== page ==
The bill would also limit the number of U.S. ports that foreign foods could enter to only those equipped with FDA laboratories to help cut down on so-called "port-shopping," where importers move shoddy products from one port to the next, hoping to eventually slip the product by inspectors.
For their part, federal inspectors say they're up to the challenges of monitoring food imports.
Rogers, whose office oversees the inspection of imported goods, said his agency "is doing an excellent job, given our resource challenges."
"Certainly, I will concede that an agency with more can do more," Rogers said. But more inspections are "not the panacea for total public health protection," he added. "There are opportunities to interact with foreign governments, opportunities to collaborate with the states, to interact with those other agencies that have overlapping responsibilities -- it's all part of a network."
Raymond added that USDA teams are already working with officials at the U.S. Department of Homeland Security and Customs and Border Control on a computerized system that should boost the detection of hazardous imported goods.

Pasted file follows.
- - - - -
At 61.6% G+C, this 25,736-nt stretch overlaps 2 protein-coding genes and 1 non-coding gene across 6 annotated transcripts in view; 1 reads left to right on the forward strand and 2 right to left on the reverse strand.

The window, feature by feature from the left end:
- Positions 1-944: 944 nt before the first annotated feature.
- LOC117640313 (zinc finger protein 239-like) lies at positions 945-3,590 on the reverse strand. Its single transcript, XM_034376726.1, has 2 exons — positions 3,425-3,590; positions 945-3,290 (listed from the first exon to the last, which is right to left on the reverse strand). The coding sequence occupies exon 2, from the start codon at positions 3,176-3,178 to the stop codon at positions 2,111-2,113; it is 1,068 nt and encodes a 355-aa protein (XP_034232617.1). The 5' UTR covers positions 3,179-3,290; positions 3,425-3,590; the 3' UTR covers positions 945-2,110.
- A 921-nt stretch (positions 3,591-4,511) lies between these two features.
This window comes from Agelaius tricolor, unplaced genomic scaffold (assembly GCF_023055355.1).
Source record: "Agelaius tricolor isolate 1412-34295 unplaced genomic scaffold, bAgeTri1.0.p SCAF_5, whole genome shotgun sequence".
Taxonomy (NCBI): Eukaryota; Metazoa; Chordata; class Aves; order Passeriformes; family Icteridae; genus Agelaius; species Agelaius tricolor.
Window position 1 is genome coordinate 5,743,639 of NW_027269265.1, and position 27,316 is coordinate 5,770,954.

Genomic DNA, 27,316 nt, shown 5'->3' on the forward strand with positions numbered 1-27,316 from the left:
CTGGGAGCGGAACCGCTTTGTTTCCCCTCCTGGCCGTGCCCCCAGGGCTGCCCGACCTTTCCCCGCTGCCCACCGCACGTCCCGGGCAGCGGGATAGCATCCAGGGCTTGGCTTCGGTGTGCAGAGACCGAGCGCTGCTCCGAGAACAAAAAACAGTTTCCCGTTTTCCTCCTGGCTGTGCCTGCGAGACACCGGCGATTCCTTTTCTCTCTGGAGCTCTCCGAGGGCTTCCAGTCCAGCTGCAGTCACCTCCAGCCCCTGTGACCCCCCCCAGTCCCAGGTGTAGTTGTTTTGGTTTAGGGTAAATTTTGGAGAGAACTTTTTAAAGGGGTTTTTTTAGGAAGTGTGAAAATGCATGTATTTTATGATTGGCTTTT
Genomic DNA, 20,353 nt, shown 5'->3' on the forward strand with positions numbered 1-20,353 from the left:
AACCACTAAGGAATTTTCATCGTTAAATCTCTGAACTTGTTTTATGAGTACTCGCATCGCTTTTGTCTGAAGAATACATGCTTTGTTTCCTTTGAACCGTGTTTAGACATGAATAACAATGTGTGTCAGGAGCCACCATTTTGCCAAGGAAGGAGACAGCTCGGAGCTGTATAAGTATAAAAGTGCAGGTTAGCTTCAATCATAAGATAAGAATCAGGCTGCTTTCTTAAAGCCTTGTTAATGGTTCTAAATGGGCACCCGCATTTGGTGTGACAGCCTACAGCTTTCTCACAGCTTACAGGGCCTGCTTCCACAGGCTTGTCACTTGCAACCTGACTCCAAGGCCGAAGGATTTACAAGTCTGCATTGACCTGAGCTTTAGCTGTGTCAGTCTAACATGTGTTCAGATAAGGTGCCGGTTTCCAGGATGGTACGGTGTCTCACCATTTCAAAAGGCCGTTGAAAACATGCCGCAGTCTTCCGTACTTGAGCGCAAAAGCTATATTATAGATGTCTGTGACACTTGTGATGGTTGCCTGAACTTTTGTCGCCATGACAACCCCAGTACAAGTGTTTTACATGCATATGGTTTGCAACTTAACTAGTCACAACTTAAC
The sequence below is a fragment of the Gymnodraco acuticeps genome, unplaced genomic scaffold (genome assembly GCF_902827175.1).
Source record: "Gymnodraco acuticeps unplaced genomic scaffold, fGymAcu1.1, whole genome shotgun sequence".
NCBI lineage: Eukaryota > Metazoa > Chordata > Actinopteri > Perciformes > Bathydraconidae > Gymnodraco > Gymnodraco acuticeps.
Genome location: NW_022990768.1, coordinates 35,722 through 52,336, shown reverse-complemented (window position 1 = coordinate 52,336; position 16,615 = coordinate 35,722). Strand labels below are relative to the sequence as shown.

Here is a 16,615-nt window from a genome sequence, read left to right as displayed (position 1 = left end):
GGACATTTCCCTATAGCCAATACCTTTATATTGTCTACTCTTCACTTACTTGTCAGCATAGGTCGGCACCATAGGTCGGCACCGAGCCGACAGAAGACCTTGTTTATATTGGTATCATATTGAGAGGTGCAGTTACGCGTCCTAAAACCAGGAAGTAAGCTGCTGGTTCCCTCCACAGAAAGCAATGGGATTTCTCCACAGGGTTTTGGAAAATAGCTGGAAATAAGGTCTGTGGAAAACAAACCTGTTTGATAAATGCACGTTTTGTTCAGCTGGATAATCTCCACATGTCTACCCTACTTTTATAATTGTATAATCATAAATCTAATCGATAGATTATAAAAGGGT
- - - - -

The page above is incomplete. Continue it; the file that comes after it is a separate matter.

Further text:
As for granting the FDA recall authority, Rogers said it may not be necessary. Products made by foreign firms that resist FDA oversight are quickly targeted by the agency for inspection at the border, he noted. In that sense, "an inspection dictates whether or not a firm will have access to the U.S. market," he said.
Efforts to boost the safety of imported food will also hinge on global partnerships.
A case in point: In October, FDA Commissioner Dr. Andrew von Eschenbach and others met with their Chinese counterparts to discuss import safety. In December, the two countries signed an agreement that places new registration and inspection requirements on 10 food products exported by Chinese companies. Those products include some preserved foods, pet foods a
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